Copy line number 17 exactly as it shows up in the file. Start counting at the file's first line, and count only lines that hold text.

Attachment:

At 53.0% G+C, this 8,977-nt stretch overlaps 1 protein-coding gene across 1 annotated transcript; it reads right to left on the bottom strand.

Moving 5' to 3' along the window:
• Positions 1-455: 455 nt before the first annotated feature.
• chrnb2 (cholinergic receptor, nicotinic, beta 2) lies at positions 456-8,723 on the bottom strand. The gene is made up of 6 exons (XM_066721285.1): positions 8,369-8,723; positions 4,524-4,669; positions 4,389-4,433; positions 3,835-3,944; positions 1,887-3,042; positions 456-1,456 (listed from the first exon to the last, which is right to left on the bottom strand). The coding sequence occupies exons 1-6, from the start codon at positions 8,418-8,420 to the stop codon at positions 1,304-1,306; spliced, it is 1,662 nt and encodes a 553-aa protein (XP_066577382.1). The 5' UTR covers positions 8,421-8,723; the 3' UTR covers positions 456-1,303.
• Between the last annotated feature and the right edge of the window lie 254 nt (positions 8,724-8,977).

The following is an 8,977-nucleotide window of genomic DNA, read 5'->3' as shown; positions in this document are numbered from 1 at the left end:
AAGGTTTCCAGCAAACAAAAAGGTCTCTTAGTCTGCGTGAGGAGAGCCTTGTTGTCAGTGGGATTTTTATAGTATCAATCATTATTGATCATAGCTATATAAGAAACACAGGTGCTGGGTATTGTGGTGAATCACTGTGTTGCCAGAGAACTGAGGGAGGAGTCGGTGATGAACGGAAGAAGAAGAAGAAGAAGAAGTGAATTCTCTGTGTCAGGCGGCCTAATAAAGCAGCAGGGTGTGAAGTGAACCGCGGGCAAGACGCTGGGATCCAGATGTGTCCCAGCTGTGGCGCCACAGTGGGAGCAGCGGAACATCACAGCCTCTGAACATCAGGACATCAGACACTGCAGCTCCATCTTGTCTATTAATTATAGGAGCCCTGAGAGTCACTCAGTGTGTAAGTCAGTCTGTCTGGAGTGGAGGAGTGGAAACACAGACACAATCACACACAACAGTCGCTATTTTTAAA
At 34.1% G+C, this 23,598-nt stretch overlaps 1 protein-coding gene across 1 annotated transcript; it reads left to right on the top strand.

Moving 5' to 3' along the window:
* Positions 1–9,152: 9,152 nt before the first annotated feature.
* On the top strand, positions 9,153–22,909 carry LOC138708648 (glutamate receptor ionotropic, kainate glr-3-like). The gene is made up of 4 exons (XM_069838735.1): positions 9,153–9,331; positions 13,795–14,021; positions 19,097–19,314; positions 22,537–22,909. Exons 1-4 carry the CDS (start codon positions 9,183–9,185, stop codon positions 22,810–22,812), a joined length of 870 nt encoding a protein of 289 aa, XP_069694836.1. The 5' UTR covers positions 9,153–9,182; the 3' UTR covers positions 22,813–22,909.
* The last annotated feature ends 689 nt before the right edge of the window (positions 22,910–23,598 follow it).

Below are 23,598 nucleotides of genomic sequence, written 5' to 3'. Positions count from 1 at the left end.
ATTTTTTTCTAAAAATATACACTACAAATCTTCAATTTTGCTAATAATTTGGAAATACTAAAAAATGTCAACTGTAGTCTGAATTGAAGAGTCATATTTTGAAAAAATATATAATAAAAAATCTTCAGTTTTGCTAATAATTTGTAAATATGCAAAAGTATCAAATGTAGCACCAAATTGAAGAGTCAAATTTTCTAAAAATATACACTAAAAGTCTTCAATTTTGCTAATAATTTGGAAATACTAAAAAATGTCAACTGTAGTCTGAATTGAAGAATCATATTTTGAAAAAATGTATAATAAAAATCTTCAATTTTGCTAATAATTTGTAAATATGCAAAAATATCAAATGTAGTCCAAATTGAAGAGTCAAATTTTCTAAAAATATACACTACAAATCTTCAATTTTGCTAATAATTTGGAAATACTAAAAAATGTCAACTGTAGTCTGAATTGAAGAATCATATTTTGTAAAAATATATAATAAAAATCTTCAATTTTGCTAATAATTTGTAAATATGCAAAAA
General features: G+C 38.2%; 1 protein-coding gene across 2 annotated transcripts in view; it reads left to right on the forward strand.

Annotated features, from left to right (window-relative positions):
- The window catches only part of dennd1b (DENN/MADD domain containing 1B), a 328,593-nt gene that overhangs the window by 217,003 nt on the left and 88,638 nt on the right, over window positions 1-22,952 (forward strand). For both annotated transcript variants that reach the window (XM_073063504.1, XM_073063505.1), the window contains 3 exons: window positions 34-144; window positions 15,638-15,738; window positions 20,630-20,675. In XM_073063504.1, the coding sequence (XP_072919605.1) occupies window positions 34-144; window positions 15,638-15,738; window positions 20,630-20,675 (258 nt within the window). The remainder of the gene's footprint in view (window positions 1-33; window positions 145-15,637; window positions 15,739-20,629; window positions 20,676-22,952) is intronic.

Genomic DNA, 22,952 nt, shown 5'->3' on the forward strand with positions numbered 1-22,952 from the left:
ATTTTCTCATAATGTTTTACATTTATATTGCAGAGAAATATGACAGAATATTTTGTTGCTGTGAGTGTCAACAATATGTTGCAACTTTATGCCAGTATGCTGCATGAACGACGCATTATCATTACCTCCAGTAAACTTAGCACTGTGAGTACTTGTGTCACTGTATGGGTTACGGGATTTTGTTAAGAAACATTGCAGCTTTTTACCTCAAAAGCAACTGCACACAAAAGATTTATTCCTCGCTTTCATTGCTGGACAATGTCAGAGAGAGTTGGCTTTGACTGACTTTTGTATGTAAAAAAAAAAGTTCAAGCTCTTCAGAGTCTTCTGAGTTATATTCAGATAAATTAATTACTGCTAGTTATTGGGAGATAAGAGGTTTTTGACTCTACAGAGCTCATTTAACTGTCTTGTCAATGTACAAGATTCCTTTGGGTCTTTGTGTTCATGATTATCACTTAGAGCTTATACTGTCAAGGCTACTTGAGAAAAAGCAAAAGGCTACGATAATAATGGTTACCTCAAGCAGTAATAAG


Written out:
- The window catches only part of dennd1b (DENN/MADD domain containing 1B), a 328,593-nt gene that overhangs the window by 217,003 nt on the left and 88,638 nt on the right, over window positions 1-22,952 (forward strand). For both annotated transcript variants that reach the window (XM_073063504.1, XM_073063505.1), the window contains 3 exons: window positions 34-144; window positions 15,638-15,738; window positions 20,630-20,675. In XM_073063504.1, the coding sequence (XP_072919605.1) occupies window positions 34-144; window positions 15,638-15,738; window positions 20,630-20,675 (258 nt within the window). The remainder of the gene's footprint in view (window positions 1-33; window positions 145-15,637; window positions 15,739-20,629; window positions 20,676-22,952) is intronic.